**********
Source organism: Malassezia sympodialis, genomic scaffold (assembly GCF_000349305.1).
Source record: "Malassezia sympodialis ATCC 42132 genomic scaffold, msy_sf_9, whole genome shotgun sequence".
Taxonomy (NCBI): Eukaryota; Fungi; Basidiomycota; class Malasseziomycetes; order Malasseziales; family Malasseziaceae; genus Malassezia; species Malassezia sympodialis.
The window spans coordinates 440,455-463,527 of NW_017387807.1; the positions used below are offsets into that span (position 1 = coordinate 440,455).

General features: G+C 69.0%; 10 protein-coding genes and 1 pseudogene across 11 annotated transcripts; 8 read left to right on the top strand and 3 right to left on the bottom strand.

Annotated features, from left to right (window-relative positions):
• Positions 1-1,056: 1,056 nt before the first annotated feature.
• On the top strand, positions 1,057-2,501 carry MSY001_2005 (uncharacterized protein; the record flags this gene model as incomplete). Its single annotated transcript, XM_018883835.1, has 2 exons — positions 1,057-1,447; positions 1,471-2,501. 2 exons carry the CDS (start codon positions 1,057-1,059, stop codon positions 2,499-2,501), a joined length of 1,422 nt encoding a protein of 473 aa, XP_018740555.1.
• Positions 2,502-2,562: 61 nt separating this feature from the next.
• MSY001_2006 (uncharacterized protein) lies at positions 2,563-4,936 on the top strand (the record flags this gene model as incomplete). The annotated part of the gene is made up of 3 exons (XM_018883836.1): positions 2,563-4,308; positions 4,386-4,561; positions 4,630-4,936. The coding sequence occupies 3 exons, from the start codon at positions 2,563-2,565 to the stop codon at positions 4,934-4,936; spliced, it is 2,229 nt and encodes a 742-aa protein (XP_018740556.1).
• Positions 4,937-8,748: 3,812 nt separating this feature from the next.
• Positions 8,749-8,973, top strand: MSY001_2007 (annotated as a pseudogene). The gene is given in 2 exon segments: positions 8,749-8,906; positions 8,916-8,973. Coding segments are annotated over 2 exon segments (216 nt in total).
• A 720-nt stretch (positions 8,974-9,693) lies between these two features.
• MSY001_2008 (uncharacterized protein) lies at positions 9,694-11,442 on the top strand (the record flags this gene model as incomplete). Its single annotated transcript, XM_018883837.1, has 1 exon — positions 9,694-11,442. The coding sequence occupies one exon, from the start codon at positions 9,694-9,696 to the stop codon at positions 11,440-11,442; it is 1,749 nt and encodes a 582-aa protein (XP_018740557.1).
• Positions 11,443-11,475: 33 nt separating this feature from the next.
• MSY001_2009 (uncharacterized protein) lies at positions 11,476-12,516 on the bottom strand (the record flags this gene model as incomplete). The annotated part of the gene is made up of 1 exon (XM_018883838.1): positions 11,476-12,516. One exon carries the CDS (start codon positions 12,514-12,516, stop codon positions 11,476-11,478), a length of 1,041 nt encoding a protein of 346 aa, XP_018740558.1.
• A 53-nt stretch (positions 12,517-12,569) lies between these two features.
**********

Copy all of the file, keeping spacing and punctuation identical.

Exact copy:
Source organism: Malassezia sympodialis, genomic scaffold (assembly GCF_000349305.1).
Source record: "Malassezia sympodialis ATCC 42132 genomic scaffold, msy_sf_9, whole genome shotgun sequence".
Taxonomy (NCBI): Eukaryota; Fungi; Basidiomycota; class Malasseziomycetes; order Malasseziales; family Malasseziaceae; genus Malassezia; species Malassezia sympodialis.
The window spans coordinates 440,455-463,527 of NW_017387807.1; the positions used below are offsets into that span (position 1 = coordinate 440,455).

General features: G+C 69.0%; 10 protein-coding genes and 1 pseudogene across 11 annotated transcripts; 8 read left to right on the top strand and 3 right to left on the bottom strand.

Annotated features, from left to right (window-relative positions):
• Positions 1-1,056: 1,056 nt before the first annotated feature.
• On the top strand, positions 1,057-2,501 carry MSY001_2005 (uncharacterized protein; the record flags this gene model as incomplete). Its single annotated transcript, XM_018883835.1, has 2 exons — positions 1,057-1,447; positions 1,471-2,501. 2 exons carry the CDS (start codon positions 1,057-1,059, stop codon positions 2,499-2,501), a joined length of 1,422 nt encoding a protein of 473 aa, XP_018740555.1.
• Positions 2,502-2,562: 61 nt separating this feature from the next.
• MSY001_2006 (uncharacterized protein) lies at positions 2,563-4,936 on the top strand (the record flags this gene model as incomplete). The annotated part of the gene is made up of 3 exons (XM_018883836.1): positions 2,563-4,308; positions 4,386-4,561; positions 4,630-4,936. The coding sequence occupies 3 exons, from the start codon at positions 2,563-2,565 to the stop codon at positions 4,934-4,936; spliced, it is 2,229 nt and encodes a 742-aa protein (XP_018740556.1).
• Positions 4,937-8,748: 3,812 nt separating this feature from the next.
• Positions 8,749-8,973, top strand: MSY001_2007 (annotated as a pseudogene). The gene is given in 2 exon segments: positions 8,749-8,906; positions 8,916-8,973. Coding segments are annotated over 2 exon segments (216 nt in total).
• A 720-nt stretch (positions 8,974-9,693) lies between these two features.
• MSY001_2008 (uncharacterized protein) lies at positions 9,694-11,442 on the top strand (the record flags this gene model as incomplete). Its single annotated transcript, XM_018883837.1, has 1 exon — positions 9,694-11,442. The coding sequence occupies one exon, from the start codon at positions 9,694-9,696 to the stop codon at positions 11,440-11,442; it is 1,749 nt and encodes a 582-aa protein (XP_018740557.1).
• Positions 11,443-11,475: 33 nt separating this feature from the next.
• MSY001_2009 (uncharacterized protein) lies at positions 11,476-12,516 on the bottom strand (the record flags this gene model as incomplete). The annotated part of the gene is made up of 1 exon (XM_018883838.1): positions 11,476-12,516. One exon carries the CDS (start codon positions 12,514-12,516, stop codon positions 11,476-11,478), a length of 1,041 nt encoding a protein of 346 aa, XP_018740558.1.
• A 53-nt stretch (positions 12,517-12,569) lies between these two features.